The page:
I vote “yes” because I believe this is the best we are going to achieve at this moment. I was very vocal about the fact we should not have accepted the deal offered by the MoJ when we first operated a “no returns” policy four years ago. I foresaw that this would lead to all sorts of problems. I thought this was the only way we could get more. I was wrong. I did not listen to the people in the room. They were right.
That does not mean I have blind faith. But it did teach me a lesson. In this instance Angela Rafferty QC and the CBA have been canny enough to call for action when others were saying we should just adopt the new scheme. They were canny enough to know that they needed militant action to achieve a result. They knew what it took to get new money when everyone else was saying there was no money. They have also been astute enough to gather together this particularly argumentative group of wigged cats and herd a significant enough number of us in the right direction. They have called for staged action and have added to that a bit of political fancy footwork. All of that has shown good judgement and astute tactics. And now ARQC tells us they have achieved all they can. Against that backdrop do we bet against that judgement? I don’t. Because that is a bet which, if we lose, we lose heavily.
That is not just a call to listen to your elders. That is not just me tamely following what the Silks tell us. It is me trusting the judgement of someone that has proven themselves to be deserving of that trust. I am not following instinct. I am following the evidence.
The proposal reflects the best that can be achieved for the whole of the Bar, doing justice between competing interests of practice type, specialisms, level of call and geographical area. There will still be fee anomalies. They happen under any scheme which pays for anything other than each hour reasonably worked, they happen under the scheme with the PPE proxy. With the new scheme we have certainty of the level of fee when the invitation to the digital system lands. If you decide the fee is not adequate, do not take the case.
If we had been told twelve months ago that we were going to be paid more for sentences, that we were gong to get a refresher for our second daily attendance and that refreshers did not halve after 40 days, we would have been pretty pleased. If we were also told that the overall budget available was going up, we would have been over the moon. If we were told that we were going to get our first ever planned increase, we would have thrown a street party in the Temple. There would not have been action. There would not have been a poll. The fact that the money for most of that was coming from within the scheme itself, that the money was being taken from other cases to fund the improvements, caused us to have to take action. We have to cease the action for now to assess whether that has been put right satisfactorily. We have missed out on the street party by the method of how we got here, but we are not at a wake.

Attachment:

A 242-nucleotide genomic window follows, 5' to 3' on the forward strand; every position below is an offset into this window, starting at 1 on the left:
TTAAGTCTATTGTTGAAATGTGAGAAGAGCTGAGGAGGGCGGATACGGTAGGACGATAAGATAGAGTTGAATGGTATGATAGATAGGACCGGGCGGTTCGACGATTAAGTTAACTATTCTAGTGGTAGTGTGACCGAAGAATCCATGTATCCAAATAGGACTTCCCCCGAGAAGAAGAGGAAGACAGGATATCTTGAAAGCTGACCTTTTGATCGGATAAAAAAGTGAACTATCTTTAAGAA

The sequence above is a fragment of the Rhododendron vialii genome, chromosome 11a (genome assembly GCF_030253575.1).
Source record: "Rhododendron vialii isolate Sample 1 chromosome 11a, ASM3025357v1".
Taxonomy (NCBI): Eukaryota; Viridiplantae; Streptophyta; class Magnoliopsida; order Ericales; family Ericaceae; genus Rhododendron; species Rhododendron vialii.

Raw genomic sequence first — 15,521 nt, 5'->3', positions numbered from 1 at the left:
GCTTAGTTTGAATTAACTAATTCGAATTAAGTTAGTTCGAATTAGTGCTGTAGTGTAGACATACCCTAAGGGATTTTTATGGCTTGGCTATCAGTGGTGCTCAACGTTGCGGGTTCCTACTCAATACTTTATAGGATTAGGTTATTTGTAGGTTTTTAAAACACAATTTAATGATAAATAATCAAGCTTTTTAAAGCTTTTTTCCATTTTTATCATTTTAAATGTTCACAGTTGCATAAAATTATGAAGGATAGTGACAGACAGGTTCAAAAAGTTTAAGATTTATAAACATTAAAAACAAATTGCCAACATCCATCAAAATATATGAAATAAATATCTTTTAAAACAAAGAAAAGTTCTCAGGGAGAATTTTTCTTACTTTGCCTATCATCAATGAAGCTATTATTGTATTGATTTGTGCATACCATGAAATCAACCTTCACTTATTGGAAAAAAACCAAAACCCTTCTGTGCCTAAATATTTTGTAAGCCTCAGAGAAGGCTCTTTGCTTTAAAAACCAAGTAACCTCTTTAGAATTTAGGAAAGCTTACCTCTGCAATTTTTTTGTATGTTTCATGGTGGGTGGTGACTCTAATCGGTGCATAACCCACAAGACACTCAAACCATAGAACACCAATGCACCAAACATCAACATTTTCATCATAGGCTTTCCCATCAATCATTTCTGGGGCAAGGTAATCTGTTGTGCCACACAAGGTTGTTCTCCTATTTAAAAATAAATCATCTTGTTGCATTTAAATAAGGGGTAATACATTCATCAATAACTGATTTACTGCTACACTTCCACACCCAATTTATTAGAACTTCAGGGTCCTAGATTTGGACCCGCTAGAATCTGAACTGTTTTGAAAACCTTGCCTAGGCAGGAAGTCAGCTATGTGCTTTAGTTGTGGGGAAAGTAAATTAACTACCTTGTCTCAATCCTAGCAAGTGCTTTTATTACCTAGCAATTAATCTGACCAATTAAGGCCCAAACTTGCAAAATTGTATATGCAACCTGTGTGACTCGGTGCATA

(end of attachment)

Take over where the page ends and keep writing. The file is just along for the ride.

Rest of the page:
The one thing which shines out from this is that we have a change in the direction of travel. I have been a barrister for 25 years. I have been working, campaigning and fighting for adequate remuneration for the last 15 years. Never have we ever got even close to a rise in remuneration. And now we have. That is not derisory. That is a victory. It does not give us everything, far from it. But it is a victory the likes of which we have never ever seen before. It is unique. Now we should not take any old offer, but before we reject an offer as derisory we have to set it in that context. It is only derisory if we let it be the only positive for the next 20 years. Each time we have fought, we have won. So we come back again, a year from now, and we negotiate with the might of action at our elbows. We are not going to get the last 20 years back in one go, nor are we going to sit back and say that 1% will do for the next 20.
I say to you all now that you should only vote for future candidates for the role of vice-chair and then chair of the CBA if they include a manifesto pledge to negotiate a rise in fees in their two year tenure, to be backed up with action in the event of refusal by the Government. The rise should become the norm, not the exception. To achieve that the Government have to fear our collective power, with no evidence of its failure. Accepting the proposal is not a failure.
As soon as this action is over we should turn our attention to prosecution fees. We should begin a real, proactive plan for the whole of the criminal justice system. Accepting the proposal allows us the time to do this and do this properly.
And I stress again. If the figures in the boxes of this revised scheme turn out to be wrong, if we do not see the improvements that need to be made, then the Government already know our answer – if the figures are not right, we have the appetite for the fight.